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# A3.1 Kinetic theory: transport and fluctuations

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A3.1 Kinetic theory: transport and fluctuations book

# A3.1 Kinetic theory: transport and fluctuations

DOI link for A3.1 Kinetic theory: transport and fluctuations

A3.1 Kinetic theory: transport and fluctuations book

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## ABSTRACT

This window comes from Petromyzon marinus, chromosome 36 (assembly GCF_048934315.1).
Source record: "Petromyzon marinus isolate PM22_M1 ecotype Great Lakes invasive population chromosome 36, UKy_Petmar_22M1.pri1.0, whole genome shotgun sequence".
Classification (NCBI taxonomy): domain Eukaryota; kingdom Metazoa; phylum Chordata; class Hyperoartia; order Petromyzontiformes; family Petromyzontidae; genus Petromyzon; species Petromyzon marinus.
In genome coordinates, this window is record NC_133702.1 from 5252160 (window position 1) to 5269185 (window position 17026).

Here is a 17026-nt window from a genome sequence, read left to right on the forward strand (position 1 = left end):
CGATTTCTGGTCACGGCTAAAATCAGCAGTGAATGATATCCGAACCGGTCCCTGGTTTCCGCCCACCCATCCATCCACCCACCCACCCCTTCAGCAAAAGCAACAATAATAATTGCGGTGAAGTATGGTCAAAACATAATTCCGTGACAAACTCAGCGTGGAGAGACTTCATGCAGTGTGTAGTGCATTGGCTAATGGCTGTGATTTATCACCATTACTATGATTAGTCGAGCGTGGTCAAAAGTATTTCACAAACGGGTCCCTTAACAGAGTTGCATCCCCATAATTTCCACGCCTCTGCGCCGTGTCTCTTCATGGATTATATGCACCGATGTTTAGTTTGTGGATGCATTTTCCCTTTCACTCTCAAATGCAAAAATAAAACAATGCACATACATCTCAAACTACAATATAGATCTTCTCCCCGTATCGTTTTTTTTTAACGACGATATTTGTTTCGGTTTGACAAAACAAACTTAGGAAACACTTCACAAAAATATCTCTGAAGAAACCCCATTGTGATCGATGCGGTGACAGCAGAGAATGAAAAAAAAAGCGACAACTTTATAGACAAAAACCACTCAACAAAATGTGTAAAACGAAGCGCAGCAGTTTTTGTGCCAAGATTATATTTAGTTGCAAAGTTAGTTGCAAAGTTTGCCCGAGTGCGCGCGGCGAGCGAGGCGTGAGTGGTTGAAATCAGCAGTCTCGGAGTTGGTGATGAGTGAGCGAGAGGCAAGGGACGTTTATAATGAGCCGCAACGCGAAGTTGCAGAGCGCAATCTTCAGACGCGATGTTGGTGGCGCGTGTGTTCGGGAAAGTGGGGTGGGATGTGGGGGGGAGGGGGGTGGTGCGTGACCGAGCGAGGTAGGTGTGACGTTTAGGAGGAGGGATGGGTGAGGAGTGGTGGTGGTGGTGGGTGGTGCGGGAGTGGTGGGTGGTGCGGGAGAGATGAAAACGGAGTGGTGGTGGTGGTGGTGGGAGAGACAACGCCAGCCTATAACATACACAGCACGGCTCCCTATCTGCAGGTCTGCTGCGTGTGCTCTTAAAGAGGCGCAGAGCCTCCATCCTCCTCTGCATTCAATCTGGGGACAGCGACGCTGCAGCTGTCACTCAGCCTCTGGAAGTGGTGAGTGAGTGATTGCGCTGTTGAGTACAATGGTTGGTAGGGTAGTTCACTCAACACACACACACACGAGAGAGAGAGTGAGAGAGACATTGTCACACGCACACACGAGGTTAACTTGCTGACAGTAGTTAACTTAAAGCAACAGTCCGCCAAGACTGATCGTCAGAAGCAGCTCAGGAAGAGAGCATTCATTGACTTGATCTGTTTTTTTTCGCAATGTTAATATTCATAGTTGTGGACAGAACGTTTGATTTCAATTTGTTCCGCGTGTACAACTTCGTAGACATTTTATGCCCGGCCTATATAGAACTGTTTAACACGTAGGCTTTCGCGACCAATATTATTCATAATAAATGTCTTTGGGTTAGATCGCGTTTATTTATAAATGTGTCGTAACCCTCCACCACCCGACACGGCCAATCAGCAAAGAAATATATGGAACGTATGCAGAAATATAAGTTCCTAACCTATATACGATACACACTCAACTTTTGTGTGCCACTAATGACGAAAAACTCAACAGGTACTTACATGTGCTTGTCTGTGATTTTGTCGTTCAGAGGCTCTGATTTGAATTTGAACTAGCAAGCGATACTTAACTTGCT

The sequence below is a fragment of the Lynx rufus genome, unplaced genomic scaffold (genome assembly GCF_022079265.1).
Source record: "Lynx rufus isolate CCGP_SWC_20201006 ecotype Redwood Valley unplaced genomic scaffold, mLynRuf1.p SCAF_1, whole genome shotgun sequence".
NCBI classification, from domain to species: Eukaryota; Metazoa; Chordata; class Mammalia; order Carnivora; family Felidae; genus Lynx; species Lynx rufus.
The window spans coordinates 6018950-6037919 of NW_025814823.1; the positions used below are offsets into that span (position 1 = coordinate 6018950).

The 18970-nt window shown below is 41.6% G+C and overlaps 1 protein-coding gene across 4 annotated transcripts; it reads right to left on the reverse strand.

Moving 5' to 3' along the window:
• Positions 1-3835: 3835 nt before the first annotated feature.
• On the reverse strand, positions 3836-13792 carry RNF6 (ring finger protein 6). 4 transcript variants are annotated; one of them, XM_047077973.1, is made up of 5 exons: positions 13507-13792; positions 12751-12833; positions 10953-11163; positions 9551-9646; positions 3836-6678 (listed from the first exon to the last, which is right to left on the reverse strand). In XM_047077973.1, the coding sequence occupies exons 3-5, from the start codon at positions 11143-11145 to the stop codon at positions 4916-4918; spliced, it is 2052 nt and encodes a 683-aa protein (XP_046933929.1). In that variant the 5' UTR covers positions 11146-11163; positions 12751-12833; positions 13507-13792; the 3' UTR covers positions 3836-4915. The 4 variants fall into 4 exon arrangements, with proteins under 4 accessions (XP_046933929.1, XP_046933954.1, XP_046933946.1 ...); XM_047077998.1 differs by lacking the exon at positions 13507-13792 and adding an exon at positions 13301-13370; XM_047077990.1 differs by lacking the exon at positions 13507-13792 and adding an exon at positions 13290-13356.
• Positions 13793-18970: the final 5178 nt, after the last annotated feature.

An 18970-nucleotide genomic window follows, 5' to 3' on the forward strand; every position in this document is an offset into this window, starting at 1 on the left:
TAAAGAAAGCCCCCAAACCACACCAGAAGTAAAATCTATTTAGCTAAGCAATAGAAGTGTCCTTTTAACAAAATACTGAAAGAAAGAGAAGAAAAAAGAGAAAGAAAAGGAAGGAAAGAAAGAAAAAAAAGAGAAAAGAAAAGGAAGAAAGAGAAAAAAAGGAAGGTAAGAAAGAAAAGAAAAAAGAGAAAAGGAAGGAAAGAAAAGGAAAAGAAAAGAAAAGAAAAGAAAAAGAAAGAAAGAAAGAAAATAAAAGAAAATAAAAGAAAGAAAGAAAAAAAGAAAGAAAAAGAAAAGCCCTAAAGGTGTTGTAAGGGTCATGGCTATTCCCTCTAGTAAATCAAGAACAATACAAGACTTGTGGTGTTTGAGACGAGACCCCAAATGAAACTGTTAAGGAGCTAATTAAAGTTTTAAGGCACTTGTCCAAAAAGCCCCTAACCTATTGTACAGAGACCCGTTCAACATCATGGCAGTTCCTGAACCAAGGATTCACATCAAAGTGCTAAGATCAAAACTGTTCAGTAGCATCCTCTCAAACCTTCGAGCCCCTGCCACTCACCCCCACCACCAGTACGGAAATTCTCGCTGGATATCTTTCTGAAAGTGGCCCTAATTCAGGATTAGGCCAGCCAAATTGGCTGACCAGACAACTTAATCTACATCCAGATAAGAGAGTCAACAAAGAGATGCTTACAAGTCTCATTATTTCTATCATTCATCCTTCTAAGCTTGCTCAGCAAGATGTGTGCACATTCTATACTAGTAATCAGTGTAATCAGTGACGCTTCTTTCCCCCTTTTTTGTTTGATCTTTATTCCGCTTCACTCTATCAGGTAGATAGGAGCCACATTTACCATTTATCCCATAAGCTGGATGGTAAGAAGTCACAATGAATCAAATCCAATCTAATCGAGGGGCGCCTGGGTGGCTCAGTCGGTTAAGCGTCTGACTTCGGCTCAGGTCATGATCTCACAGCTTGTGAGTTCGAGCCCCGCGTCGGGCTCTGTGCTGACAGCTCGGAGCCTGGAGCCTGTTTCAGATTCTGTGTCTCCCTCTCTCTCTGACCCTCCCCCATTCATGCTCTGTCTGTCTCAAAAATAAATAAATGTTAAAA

The kinetic theory of gases has a long history, extending over a period of a century and a half, and is responsible for many central insights into, and results for, the properties of gases, both in and out of thermodynamic equilibrium [1]. Strictly speaking, there are two familiar versions of kinetic theory, an informal version and a formal version. The informal version is based upon very elementary considerations of the collisions suffered by molecules in a gas, and upon elementary probabilistic notions regarding the velocity and free path distributions of the molecules. In the hands of Maxwell, Boltzmann and others, the informal version of kinetic theory led to such important predictions as the independence of the viscosity of a gas on its density at low densities, and to qualitative results for the equilibrium thermodynamic properties, the transport coefficients, and the structure of microscopic boundary layers in a dilute gas. The more formal theory is also due to Maxwell and Boltzmann, and may be said to have had its beginning with the development of the Boltzmann transport equation in 1872 [2]. At that time Boltzmann obtained, by heuristic arguments, an equation for the time dependence of the spatial and velocity distribution function for particles in the gas. This equation provided a formal foundation for the informal methods of kinetic theory. It leads directly to the Maxwell-Boltzmann velocity distribution for the gas in equilibrium. For non-equilibrium systems, the Boltzmann equation leads to a version of the second law of thermodynamics (the Boltzmann H -theorem), as well as to the Navier-Stokes equations of fluid dynamics, with explicit expressions for the transport coefficients in terms of the intermolecular potentials governing the interactions between the particles in the gas [3]. It is not an exaggeration to state that the kinetic theory of gases was one of the great successes of nineteenth century physics. Even now, the Boltzmann equation remains one of the main cornerstones of our understanding of non-equilibrium processes in fluid as well as solid systems, both classical and quantum mechanical. It continues to be a subject of investigation in both the mathematical and physical literature and its predictions often serve as a way of distinguishing different molecular models employed to calculate gas properties. Kinetic theory is typically used to describe the non-equilibrium properties of dilute to moderately dense gases composed of atoms, or diatomic or polyatomic molecules. Such properties include the coefficients of shear and bulk viscosity, thermal conductivity, diffusion, as well as gas phase chemical reaction rates, and other, similar properties.